Indiana Deputy Attorney General Abigail Kuzma says that government agencies or departments will never solicit charitable donations (they're funded directly by your tax dollars; they don't have to ask.)
The callers say that "someone" from the home committed to a donation a month ago and they are just calling to follow up. Apparently the Caller ID sometimes shows as "child services.""Scams disguised as charities are especially disheartening because not only do those making a donation lose, so do all the legitimate charities that could have put the money to good use benefiting our communities," Kuzma said.
"It's important to ask questions and don't feel pressured to give. Any legitimate non-profit is going to be happy to provide you with more information about their services and programs so you can make an informed decision about donating."
This isn't the first scam involving telemarketers pretending to be government officials. In May, officials issued a warning about a con where people pretended to be from the California Department of Consumer affairs and demanded that money was owed on an old payday loan.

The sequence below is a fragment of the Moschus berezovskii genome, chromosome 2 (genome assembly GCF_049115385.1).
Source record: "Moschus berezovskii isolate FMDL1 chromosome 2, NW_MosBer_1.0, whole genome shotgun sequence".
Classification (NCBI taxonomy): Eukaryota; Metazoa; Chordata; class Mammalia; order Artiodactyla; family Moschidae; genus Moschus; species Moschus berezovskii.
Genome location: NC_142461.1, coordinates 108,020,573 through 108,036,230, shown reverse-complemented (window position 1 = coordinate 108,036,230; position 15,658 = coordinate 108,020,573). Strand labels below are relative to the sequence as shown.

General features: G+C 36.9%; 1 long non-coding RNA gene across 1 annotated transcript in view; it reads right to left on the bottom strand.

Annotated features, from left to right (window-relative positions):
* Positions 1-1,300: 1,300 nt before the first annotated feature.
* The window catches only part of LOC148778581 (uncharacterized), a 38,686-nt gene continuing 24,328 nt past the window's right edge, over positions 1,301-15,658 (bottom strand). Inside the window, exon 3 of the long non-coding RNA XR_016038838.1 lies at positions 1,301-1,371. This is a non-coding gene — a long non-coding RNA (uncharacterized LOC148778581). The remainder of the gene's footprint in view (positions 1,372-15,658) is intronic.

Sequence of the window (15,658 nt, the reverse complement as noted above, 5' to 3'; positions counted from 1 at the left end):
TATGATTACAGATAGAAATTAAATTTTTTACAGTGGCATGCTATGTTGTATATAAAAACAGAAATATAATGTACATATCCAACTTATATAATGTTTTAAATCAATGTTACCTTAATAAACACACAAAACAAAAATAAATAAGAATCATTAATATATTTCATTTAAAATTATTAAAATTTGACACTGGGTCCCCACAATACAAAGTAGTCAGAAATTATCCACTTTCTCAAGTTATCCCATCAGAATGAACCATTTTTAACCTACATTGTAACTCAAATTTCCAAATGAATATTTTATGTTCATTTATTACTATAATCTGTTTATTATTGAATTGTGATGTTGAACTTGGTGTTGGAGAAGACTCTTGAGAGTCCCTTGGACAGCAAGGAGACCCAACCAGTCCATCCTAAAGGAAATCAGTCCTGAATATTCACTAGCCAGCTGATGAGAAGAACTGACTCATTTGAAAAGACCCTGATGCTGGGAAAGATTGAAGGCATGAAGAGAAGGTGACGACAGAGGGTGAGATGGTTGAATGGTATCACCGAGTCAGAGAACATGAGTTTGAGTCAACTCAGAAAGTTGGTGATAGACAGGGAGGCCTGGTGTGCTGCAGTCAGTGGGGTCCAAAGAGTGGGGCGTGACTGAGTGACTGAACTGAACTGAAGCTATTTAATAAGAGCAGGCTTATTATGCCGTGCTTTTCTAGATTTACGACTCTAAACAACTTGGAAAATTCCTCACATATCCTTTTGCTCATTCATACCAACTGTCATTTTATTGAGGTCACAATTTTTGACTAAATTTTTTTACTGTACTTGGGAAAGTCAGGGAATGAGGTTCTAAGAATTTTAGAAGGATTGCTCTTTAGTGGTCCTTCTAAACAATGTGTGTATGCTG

Kuzma says that consumers can protect themselves in several ways:
- Beware of callers who claim endorsement by the state.
- Be suspicious if a caller thanks you for making a pledge that you didn't make.
- You can cancel a pledge prior to making a contribution. In Indiana, a contributor has the right to cancel a pledge for monetary contributions at any time prior to making the contribution.